Josh Jambon: The Basics Of Winemaking

Josh Jambon: The Basics Of Winemaking

Josh Jambon: The Basics Of Winemaking

A lot of people like to drink wine, but don’t know a lot about it. Having a lot of knowledge about wine is definitely not a prerequisite to enjoying wine, but it can help you choose better wines, increase your satisfaction with wines you buy and your comfort level during the entire process.

To understand how different components influence the taste of wine you first need to gain knowledge about how the wine is made. Essentially, wine is simply fermented juice. The recipe for turning juice into wine is very straightforward:

1. Get a large number of ripe grapes, raspberries or any other fruit

2. Place the grapes or berries in a container that has no leaks

3. Crush the grapes or berries to release their juice

4. Give it some time

In its simplest form winemaking is that basic.

The skins are separated from the grapes by either pressing large volumes of grapes so that the juice escapes or by crushing the grapes in a machine that has special rollers to break them.

All grapes and berries contain yeasts, which are microscopic organisms made of one cell each that exist naturally in the fields and vineyards and, therefore, on the berries and the grapes. After the crushing of the berries, yeasts come in contact with the sugar from the juice of the grapes. A chemical reaction occurs that converts sugar into alcohol. During the reaction, yeasts create carbon dioxide that evaporates in the air. When the reaction is over, the juice is wine. The sugar that was in the grape juice turned into alcohol. This is why the sweeter and riper the grapes, the more alcohol the final product will have. This chemical reaction is called fermentation.

Fermentation is a completely natural process. It doesn’t require any human participation at all. Fermentation doesn’t just occur with grapes or berries. It may also occur in apple cider that you leave in the fridge for too long or even in the milk that you leave outside for several days.

Sulfur dioxide is also produced naturally during fermentation. Sulfur dioxide has an effect on wine that can be compared to the effect of the vitamin E and aspirin on humans – it cures all kinds of problems while preventing other issues, such as wine turning into vinegar.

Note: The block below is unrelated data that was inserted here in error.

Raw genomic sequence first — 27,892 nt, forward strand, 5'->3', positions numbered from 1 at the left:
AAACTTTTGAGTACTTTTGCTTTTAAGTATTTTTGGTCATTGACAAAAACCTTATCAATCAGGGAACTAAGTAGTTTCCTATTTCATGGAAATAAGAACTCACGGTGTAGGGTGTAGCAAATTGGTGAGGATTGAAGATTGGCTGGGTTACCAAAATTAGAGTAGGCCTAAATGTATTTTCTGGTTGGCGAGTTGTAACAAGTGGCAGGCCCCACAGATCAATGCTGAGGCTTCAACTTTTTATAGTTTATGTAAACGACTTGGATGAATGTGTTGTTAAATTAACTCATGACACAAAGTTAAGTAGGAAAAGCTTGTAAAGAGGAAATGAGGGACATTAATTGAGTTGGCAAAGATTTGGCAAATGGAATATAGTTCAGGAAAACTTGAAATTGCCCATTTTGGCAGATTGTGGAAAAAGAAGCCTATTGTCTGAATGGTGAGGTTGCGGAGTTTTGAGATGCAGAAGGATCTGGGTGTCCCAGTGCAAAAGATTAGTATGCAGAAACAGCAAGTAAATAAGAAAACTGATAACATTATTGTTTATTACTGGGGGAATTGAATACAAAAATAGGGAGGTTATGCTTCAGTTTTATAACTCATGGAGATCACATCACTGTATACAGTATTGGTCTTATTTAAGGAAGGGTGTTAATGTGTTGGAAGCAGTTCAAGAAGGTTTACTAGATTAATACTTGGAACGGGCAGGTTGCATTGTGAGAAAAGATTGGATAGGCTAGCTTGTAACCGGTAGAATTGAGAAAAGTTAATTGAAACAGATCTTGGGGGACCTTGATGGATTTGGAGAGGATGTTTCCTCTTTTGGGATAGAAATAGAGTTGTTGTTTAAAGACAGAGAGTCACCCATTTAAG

The grapes are one of the biggest factors that determine how one wine will be different from the next. First, wines are different because of the different varieties of grapes that are being used to make them. Second, the taste and the quality of a wine depend on how sweet and ripe the grapes are.

Grapes do not grow in a vacuum. The soil and climate of each area have an influence on the grapes, too. This is why so much of the knowledge about wine has to do with regions and countries where wine is coming from.

There are also several ways to influence the fermentation process.

The first one includes choosing the type of a container for the fermentation process. Today stainless steel and oak containers are the most popular.

Next ones are the size of the container and the temperature during the process of fermentation. All these factors have a major influence on the taste of the final products.

After the fermentation is over, winemakers can decide for how long the wine will be maturing. This is the stage that can improve the quality of wine. The capability of a wine to mature depends on many factors such as grape variety, region, style of winemaking and how the grapes were picked in the vineyard in the first place.

Josh Jambon will be one of the first to tell you that it is oil that makes the entire world economy run. He believes that it is the life-blood of civilized society. That is why Mr. Jambon company venture out into the far reaches of the globe to teach the indigenous people how to properly harvest and store this vital commodity.You can follow Josh Jambon on twitter , pinterest and vimeo